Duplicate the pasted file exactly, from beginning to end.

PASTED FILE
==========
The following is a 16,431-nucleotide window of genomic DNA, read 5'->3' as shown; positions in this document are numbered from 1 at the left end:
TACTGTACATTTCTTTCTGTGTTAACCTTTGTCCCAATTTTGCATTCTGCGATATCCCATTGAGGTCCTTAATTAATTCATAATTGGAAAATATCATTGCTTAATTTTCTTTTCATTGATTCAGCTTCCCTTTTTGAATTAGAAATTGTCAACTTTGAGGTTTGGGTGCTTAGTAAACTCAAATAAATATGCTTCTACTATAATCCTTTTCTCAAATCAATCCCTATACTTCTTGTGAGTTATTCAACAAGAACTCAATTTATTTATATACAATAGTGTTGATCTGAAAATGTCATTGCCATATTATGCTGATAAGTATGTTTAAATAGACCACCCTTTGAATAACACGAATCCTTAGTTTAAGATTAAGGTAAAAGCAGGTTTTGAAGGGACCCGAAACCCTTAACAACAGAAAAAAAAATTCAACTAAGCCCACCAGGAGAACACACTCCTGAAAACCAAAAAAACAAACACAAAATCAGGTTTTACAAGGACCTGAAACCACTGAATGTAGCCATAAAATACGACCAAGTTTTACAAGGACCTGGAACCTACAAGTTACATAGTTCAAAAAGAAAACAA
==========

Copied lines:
The following is a 16,431-nucleotide window of genomic DNA, read 5'->3' as shown; positions in this document are numbered from 1 at the left end:
TACTGTACATTTCTTTCTGTGTTAACCTTTGTCCCAATTTTGCATTCTGCGATATCCCATTGAGGTCCTTAATTAATTCATAATTGGAAAATATCATTGCTTAATTTTCTTTTCATTGATTCAGCTTCCCTTTTTGAATTAGAAATTGTCAACTTTGAGGTTTGGGTGCTTAGTAAACTCAAATAAATATGCTTCTACTATAATCCTTTTCTCAAATCAATCCCTATACTTCTTGTGAGTTATTCAACAAGAACTCAATTTATTTATATACAATAGTGTTGATCTGAAAATGTCATTGCCATATTATGCTGATAAGTATGTTTAAATAGACCACCCTTTGAATAACACGAATCCTTAGTTTAAGATTAAGGTAAAAGCAGGTTTTGAAGGGACCCGAAACCCTTAACAACAGAAAAAAAAATTCAACTAAGCCCACCAGGAGAACACACTCCTGAAAACCAAAAAAACAAACACAAAATCAGGTTTTACAAGGACCTGAAACCACTGAATGTAGCCATAAAATACGACCAAGTTTTACAAGGACCTGGAACCTACAAGTTACATAGTTCAAAAAGAAAACAA